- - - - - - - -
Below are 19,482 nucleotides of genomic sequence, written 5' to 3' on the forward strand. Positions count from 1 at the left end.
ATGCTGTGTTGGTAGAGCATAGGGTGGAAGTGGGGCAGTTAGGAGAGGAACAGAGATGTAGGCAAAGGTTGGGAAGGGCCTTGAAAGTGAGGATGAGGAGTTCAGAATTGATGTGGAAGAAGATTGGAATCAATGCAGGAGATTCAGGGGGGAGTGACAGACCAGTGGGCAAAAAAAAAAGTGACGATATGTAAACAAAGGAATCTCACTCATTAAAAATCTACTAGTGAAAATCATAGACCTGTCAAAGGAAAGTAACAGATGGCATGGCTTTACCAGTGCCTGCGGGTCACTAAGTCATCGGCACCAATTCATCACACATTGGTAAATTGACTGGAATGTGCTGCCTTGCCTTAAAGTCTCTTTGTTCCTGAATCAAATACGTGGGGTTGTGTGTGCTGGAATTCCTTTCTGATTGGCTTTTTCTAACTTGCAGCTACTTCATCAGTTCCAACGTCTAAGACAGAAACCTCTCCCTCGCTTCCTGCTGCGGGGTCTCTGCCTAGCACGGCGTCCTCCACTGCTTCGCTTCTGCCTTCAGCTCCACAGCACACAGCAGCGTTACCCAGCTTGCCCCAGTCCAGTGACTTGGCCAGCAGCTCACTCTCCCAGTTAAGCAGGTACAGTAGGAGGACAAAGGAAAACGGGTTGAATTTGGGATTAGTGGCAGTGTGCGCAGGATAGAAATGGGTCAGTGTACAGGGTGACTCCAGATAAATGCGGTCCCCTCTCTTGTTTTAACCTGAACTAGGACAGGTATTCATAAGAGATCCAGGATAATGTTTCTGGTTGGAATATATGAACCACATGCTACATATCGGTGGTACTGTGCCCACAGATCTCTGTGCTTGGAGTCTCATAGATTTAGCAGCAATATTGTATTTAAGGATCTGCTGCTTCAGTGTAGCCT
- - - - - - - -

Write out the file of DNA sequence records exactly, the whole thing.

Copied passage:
Below are 19,482 nucleotides of genomic sequence, written 5' to 3' on the forward strand. Positions count from 1 at the left end.
ATGCTGTGTTGGTAGAGCATAGGGTGGAAGTGGGGCAGTTAGGAGAGGAACAGAGATGTAGGCAAAGGTTGGGAAGGGCCTTGAAAGTGAGGATGAGGAGTTCAGAATTGATGTGGAAGAAGATTGGAATCAATGCAGGAGATTCAGGGGGGAGTGACAGACCAGTGGGCAAAAAAAAAAGTGACGATATGTAAACAAAGGAATCTCACTCATTAAAAATCTACTAGTGAAAATCATAGACCTGTCAAAGGAAAGTAACAGATGGCATGGCTTTACCAGTGCCTGCGGGTCACTAAGTCATCGGCACCAATTCATCACACATTGGTAAATTGACTGGAATGTGCTGCCTTGCCTTAAAGTCTCTTTGTTCCTGAATCAAATACGTGGGGTTGTGTGTGCTGGAATTCCTTTCTGATTGGCTTTTTCTAACTTGCAGCTACTTCATCAGTTCCAACGTCTAAGACAGAAACCTCTCCCTCGCTTCCTGCTGCGGGGTCTCTGCCTAGCACGGCGTCCTCCACTGCTTCGCTTCTGCCTTCAGCTCCACAGCACACAGCAGCGTTACCCAGCTTGCCCCAGTCCAGTGACTTGGCCAGCAGCTCACTCTCCCAGTTAAGCAGGTACAGTAGGAGGACAAAGGAAAACGGGTTGAATTTGGGATTAGTGGCAGTGTGCGCAGGATAGAAATGGGTCAGTGTACAGGGTGACTCCAGATAAATGCGGTCCCCTCTCTTGTTTTAACCTGAACTAGGACAGGTATTCATAAGAGATCCAGGATAATGTTTCTGGTTGGAATATATGAACCACATGCTACATATCGGTGGTACTGTGCCCACAGATCTCTGTGCTTGGAGTCTCATAGATTTAGCAGCAATATTGTATTTAAGGATCTGCTGCTTCAGTGTAGCCT